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CFPB board if created must add CU expertise CUNA

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WASHINGTON (4/7/11)—In a hearing that focused largely on the composition of the pending Consumer Financial Protection Bureau’s (CFPB) leadership, SECU of Maryland CEO Rod Staatz suggested that a credit union representative be added to the lineup if the CFPB leadership structure is expanded beyond a single individual.
Click to view larger image SECU of Maryland CEO Rod Staatz tells federal lawmakers Wednesday that the Consumer Financial Protection Bureau should exempt credit unions, and the pro-consumer products they provide, from any onerous rules that the bureau might create. (CUNA Photo).
H.R. 1121, the Responsible Consumer Financial Protection Regulations Act, was one of a pair of bills discussed at the House Financial Services subcommittee on financial institutions and consumer credit Wednesday hearing. That bill would replace the proposed single CFPB director position with a five-person panel. While many saw the need for greater diversity in CFPB leadership, others noted that broadening CFPB leadership beyond a single agency head could create gridlock and delay critical, pressing rulemaking. Many legislators, including Rep. Carolyn McCarthy (D-N.Y.), noted that credit unions were not the cause of the recent financial crisis, which provided the impetus for the creation of the CFPB. Grand Rapids State Bank CEO Noah Wilcox, Consumer Bankers Association President Richard Hunt, Bank of Bennington CEO Leslie Andersen, Washington Gas Light FCU CEO Lynette Smith, U.S. Chamber of Commerce Center for Capital Markets Competitiveness Director Jess Sharp, Director, NAACP Senior Vice President for Advocacy and Policy Hilary Shelton, and Georgetown University Law Center Professor Adam Levitin also testified during the hearing. H.R. 1351, the Consumer Financial Protection Safety and Soundness Improvement Act, was also discussed during the hearing. Staatz said that CUNA and his credit union support portions of that bill that would replace the proposed two-thirds voting approval threshold with a simple majority threshold to strengthen the review authority of the Financial Stability Oversight Council of regulations issued by the CFPB. Staatz in written testimony also encouraged legislators to urge the CFPB to exempt credit unions, and the pro-consumer products they provide, from any onerous rules that the CFPB may create. A formal exemption process has not been established, and Staatz asked subcommittee members to ensure that a process is created in a timely fashion. Staatz also took the opportunity to cover the credit union difference, noting that while credit unions have to make “a little profit” to ensure their safety and soundness, credit unions “exist” for their members. “They own us,” he said of credit union members.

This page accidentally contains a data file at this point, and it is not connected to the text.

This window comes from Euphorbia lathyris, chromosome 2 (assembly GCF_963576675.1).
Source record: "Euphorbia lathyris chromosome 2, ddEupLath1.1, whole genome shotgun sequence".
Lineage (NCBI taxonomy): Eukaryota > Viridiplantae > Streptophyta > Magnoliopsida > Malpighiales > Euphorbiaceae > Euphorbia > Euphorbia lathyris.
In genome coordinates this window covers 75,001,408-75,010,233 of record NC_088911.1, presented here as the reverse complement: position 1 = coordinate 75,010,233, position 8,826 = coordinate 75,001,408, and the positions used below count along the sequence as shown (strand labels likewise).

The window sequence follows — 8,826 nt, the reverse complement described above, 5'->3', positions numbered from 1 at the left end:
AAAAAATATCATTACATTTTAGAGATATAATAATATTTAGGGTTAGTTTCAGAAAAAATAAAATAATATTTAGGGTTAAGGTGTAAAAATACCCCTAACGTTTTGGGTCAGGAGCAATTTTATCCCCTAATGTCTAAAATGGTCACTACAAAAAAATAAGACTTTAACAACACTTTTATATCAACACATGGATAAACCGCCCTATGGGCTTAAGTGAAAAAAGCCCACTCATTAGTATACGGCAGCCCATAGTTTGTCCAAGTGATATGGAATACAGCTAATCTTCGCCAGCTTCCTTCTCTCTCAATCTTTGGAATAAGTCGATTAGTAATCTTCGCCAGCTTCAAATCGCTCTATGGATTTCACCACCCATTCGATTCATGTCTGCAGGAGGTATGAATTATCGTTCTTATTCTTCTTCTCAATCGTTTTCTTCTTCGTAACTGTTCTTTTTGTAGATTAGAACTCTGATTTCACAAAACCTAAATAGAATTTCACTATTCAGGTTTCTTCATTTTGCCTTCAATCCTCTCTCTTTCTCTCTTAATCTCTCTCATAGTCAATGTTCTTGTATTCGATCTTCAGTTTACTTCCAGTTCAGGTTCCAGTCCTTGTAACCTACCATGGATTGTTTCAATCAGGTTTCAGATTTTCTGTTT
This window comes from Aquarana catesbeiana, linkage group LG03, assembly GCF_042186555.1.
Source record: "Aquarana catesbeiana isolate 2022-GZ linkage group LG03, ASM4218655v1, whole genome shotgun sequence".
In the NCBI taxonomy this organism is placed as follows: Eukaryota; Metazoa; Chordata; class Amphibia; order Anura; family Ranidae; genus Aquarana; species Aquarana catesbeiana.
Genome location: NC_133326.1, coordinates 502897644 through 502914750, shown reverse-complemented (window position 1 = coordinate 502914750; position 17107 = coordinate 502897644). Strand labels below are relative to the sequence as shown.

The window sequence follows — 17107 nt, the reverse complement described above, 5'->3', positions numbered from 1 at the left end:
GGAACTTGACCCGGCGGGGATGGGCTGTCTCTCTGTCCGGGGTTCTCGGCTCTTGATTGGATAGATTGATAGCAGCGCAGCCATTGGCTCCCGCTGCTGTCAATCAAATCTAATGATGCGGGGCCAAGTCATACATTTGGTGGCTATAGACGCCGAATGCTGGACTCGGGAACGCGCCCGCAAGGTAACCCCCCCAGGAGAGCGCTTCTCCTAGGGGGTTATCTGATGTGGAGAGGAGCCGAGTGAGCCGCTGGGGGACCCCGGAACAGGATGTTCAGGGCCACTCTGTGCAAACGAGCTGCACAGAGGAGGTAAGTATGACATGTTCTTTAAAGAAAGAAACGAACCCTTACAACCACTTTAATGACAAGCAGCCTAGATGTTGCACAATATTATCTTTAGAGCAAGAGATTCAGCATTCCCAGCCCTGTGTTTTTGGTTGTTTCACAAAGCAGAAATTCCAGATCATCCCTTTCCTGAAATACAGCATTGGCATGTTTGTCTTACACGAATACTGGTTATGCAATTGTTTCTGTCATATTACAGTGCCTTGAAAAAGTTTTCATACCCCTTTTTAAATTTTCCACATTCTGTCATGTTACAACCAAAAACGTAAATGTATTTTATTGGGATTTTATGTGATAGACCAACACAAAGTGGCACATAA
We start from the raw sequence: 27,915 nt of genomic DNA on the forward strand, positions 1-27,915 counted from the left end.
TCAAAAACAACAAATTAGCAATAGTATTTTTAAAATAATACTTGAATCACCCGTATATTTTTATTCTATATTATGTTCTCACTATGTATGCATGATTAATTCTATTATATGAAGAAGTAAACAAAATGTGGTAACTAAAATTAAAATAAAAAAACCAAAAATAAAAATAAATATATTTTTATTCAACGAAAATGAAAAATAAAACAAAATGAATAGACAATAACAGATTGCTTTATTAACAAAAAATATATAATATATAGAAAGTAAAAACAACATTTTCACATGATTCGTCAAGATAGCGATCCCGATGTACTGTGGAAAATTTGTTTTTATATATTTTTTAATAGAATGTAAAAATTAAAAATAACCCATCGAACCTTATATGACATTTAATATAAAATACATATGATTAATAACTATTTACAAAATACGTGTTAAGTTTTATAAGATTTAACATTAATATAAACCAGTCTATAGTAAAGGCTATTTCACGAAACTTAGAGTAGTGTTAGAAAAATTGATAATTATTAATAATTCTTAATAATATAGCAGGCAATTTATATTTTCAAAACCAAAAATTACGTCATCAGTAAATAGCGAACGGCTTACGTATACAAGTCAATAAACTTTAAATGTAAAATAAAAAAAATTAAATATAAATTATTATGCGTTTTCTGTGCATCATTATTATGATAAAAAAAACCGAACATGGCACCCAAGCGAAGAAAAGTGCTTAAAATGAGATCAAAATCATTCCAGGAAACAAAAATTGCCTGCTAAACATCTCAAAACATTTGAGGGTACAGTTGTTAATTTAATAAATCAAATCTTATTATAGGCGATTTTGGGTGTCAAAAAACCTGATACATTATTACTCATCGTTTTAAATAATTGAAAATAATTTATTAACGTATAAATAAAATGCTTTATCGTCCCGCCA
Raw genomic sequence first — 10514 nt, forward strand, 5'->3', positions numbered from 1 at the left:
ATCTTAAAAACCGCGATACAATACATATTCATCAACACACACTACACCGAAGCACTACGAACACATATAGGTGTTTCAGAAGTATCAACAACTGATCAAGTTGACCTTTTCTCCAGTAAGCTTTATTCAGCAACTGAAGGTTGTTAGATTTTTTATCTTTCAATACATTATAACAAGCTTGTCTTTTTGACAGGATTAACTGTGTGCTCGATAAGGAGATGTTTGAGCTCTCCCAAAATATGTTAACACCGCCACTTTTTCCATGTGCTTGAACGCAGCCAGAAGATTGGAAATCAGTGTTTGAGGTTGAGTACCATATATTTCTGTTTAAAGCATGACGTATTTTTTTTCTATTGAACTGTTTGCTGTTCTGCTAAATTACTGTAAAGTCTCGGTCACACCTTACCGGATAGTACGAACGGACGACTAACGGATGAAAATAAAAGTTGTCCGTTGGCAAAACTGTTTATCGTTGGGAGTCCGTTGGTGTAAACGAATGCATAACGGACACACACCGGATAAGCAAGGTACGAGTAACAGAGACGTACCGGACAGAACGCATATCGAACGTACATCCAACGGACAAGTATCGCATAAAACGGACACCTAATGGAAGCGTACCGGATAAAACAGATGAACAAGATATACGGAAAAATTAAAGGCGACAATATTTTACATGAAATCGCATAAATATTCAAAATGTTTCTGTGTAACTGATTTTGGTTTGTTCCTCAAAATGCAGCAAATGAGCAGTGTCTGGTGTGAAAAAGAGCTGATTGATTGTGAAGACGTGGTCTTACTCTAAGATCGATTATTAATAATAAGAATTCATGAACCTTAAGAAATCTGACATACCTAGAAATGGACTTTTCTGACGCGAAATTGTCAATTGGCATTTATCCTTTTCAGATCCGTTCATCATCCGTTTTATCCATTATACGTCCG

Go Direct Direct deposit deadline is May 1

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WASHINGTON (4/7/11)--Individuals applying for Social Security or other federal benefits will begin receiving their payments exclusively via direct deposit on May 1. The Treasury began its Go Direct program, which encourages Americans to switch to direct deposit, in 2004. The Go Direct campaign notes that direct deposit enhances safety and convenience. To sign up for direct deposit, eligible enrollees will need to know their financial institution's routing transit number, the type of account that the funds will be deposited into, and the account number. The payments will then be made to credit union accounts, bank accounts, or Direct Express Debit MasterCard card accounts, according to the U.S. Treasury. The Credit Union National Association (CUNA) is a Go Direct national partner and supports the check-safety and cost-savings goals for the program.

CUNA ICBA meet with senators on interchange delay

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WASHINGTON (4/7/11)—As an outward sign of the crucial nature of the interchange issue, the leaders of community banks and credit unions, in a rare showing, teamed up to visit with key senators to discuss the proposal’s impact on small financial institutions.
Click to view larger image CUNA President/CEO Bill Cheney, right, urges Sen. Susan Collins (R-Maine) to join the list of legislators supporting stopping, studying and starting over on interchange fee cap regulations. (CUNA Photo)